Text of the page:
From Wikipedia, the free encyclopedia
Jump to navigation Jump to search

-eaux is the standard French language plural form of nouns ending in -eau, e.g. eaueaux, châteauchâteaux, gâteaugâteaux.

In the United States, it often occurs as the ending of Cajun surnames, as well as a replacement for the long-O (//) sound in some English words as a marker of Cajun, or more broadly Louisiana, identity.[1]

American surnames[edit]

This is a common ending in the United States for historically Cajun surnames, such as Arceneaux, Babineaux, Boudreaux, Breaux, Busteaux, Laundreaux, Legeaux, Marceaux, Monceaux, Rabideaux, Robicheaux, Seaux, Thibodeaux, and Trabeaux. This combination of letters is pronounced with a long "O" sound (//).

United States spelling and use[edit]

Although there is debate about the exact emergence of this spelling in the United States, it has been claimed that the spelling originated from immigrants who did not speak or read English having to make an "x" mark at the end of their printed name in order to sign a legal document. Since many Cajun names of French origin already ended in "-eau," the names' endings eventually became standardized as "-eaux."[2]

This claim has been disputed by the historian Carl Brasseaux, who insists that the "-eaux" ending was one of many possible ways to standardize Cajun surnames ending in an "O" sound. Brasseaux claims that Judge Paul Briant is most responsible for the "-eaux" ending during his oversight of the 1820 U.S. Census in Louisiana and that the "x" ending is completely arbitrary. In addition, the counts of Pontchartrain and Maurepas spelled their surname "Phelypeaux", indicating that at least some literate settlers of Louisiana used that ending.[3]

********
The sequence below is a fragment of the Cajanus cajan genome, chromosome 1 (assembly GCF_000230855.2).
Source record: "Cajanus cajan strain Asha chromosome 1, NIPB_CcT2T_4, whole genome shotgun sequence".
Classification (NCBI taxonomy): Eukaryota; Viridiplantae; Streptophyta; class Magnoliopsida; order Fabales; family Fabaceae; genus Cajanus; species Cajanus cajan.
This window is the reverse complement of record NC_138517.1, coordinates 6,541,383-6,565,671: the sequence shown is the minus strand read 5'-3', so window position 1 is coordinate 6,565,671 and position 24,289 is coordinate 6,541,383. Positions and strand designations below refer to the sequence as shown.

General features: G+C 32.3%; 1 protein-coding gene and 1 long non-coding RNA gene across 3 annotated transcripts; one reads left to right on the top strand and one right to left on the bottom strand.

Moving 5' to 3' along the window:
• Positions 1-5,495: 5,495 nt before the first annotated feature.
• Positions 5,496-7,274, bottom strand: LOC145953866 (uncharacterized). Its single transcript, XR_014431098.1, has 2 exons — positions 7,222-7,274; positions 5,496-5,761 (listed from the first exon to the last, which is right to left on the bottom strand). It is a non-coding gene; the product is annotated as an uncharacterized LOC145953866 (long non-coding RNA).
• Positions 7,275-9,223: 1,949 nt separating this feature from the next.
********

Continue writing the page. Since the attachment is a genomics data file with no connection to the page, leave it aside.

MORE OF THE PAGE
Several surnames end in -eau (the standard French spelling), especially surnames that start with "C", as in Cousineau, a common Cajun surname.

The "-eaux" ending is used among residents of Louisiana as a marker of Cajun (or more broadly Louisiana) heritage, particularly at sporting events for Louisiana State University, McNeese State University, Nicholls State University, the University of Louisiana at Lafayette, and the New Orleans Saints, typified as "Geaux Tigers", "Geaux Cowboys", "Geaux Colonels", "Geaux Cajuns", or "Geaux Saints" being pronounced as "Go Tigers", "Go Cowboys", "Go Colonels", "Go Cajuns", and "Go Saints". LSU trademarked the phrase "Geaux Tigers" in 2005.[4]

However, in the French language, a letter "e" or "i" that immediately follows a "g" will cause the "g" to become soft. Therefore the pronunciation of "geaux" is actually /ʒo/, and not /go/. Preserving the hard g-sound would either require removing the "e" (resulting in "gaux") or inserting a silent "u" after "g" ("gueaux").[1]

Steve-O's line of shoes, labeled "Sneaux Shoes", is pronounced /ˈsnʃz/ (snow shoes).[citation needed]


  1. ^ a b Dajko, Nathalie (2018). "The Continuing Symbolic Importance of French in Louisiana". Language Variety in the New South: Contemporary Perspectives on Change and Variation. Chapel Hill, North Carolina: University of North Carolina Press. p. 156–157. ISBN 978-1-4696-3881-2. OCLC 1029104648.
  2. ^ Bradshaw, Jim. "Louisiana judge put the 'x' in Cajun names". Acadian.org. Archived from the original on 2019-10-08. Retrieved 2020-12-03.
  3. ^ Segura, Chris. (August 5, 1999). "Speaker takes mystery out of Cajun x-factor Cajun surnames", American Press, on Acadian-Cajun Website, Retrieved 2006-11-08
  4. ^ Branch, Chris (November 1, 2011). "Postcard From L.S.U.: Geaux? Just Go With It". The New York Times. Retrieved July 11, 2017.